Carbon Insetting Framework: a tool for economic incentivesBy SHP Staff on Thursday, 16 April, 2020
At Commodity Classic, Soil Health Partnership Senior Director John Mesko introduced the new Carbon Insetting Framework that will help farmers verify and validate carbon that has been put into the ground and utilize the economic benefits that come with taking advantage of climate smart practices. This project is in conjunction with Bayer, Climate Smart Group, DNDC-ART, Applied GeoSolutions, EFC Systems, CropGrowers, and funded by National Resource Conservation Service (NRCS) Conservation Innovation Grants (CIG).
“SHP has test plots on over 200 farms throughout 16 different states where we help farmers evaluate changes in farming practices and how those changes impact the health of their soils and impact the future of their farms,” said Mesko, in regards the new Carbon Insetting Framework.
The main focus of the program is to provide a framework for quantifying ecosystem services such as carbon storage and sequestration within the scope of a company’s supply chain that could be used to demonstrate greenhouse gas impacts. Conservation practices have become a key aspect of how farmers can help protect soil and water resources while improving a farms’ resilience against climate change.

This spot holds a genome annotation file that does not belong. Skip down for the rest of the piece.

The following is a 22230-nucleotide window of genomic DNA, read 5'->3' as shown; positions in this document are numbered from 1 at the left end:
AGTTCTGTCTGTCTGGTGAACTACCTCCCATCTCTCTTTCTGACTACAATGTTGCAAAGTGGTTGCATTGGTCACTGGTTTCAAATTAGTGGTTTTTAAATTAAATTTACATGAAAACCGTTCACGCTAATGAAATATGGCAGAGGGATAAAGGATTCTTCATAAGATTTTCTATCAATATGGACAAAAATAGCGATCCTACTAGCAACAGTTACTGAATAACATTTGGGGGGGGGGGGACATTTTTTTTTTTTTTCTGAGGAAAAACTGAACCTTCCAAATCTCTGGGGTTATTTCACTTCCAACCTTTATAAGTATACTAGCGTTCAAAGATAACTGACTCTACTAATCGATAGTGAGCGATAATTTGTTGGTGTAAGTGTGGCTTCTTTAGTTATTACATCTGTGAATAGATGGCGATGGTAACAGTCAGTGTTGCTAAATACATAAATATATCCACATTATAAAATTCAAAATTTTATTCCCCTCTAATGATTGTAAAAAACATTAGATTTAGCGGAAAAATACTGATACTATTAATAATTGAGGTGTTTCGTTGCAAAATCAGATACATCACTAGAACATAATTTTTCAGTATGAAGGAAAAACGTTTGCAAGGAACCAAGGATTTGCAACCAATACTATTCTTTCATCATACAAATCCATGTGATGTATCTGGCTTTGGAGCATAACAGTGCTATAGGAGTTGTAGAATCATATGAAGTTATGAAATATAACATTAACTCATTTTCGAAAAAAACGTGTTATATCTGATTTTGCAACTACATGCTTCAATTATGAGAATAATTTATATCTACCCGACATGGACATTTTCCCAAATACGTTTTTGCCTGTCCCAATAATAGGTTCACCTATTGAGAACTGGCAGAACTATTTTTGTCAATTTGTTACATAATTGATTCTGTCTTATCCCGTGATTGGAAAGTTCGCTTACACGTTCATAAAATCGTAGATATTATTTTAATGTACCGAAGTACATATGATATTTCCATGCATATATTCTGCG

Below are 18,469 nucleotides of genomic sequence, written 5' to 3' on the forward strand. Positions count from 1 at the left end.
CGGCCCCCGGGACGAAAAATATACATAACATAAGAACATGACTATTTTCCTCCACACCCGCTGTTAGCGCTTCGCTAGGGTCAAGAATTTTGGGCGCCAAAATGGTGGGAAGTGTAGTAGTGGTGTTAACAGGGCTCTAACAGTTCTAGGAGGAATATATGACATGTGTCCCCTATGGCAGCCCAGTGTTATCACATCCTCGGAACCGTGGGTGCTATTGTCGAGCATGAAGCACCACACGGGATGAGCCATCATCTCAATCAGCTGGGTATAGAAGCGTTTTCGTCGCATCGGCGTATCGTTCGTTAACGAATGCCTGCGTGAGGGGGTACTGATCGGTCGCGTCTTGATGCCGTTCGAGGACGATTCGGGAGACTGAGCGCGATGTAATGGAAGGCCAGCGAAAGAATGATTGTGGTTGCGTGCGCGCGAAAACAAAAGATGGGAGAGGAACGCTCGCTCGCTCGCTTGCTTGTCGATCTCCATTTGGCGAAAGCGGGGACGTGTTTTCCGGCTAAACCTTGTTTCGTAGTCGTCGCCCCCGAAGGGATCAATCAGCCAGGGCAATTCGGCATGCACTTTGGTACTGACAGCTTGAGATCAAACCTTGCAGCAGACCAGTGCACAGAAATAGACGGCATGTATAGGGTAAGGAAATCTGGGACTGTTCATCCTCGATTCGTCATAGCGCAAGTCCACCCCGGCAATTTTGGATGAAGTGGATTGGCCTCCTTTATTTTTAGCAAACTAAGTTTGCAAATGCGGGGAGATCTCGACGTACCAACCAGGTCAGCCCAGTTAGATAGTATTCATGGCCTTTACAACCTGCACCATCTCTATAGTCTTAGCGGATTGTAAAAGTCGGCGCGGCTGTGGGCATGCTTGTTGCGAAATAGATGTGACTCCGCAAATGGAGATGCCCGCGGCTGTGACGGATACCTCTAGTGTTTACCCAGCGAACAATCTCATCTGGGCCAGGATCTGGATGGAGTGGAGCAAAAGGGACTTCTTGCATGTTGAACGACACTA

By supporting farmers who are working with practices that hold the potential to remove carbon from the atmosphere and store it in the soil, SHP is showing the value of farmers and their practices to the environment.
The Carbon Insetting Framework brings in regulations and facilitation for farmers to start benefiting from their ability to positively impact the environment . With the help of on-farm testing SHP provides through on-farm research, this program is practical for farmers. The goal is to make the framework public and pave the way for farmers to capitalize on that market as it develops in the future.
By working with growers to implement agronomic practices, Bayer has played a key role in facilitating the reduction of over 200,000 tons of carbon emissions on seed production farms. This will help growers harness the economic benefits of climate smart practices.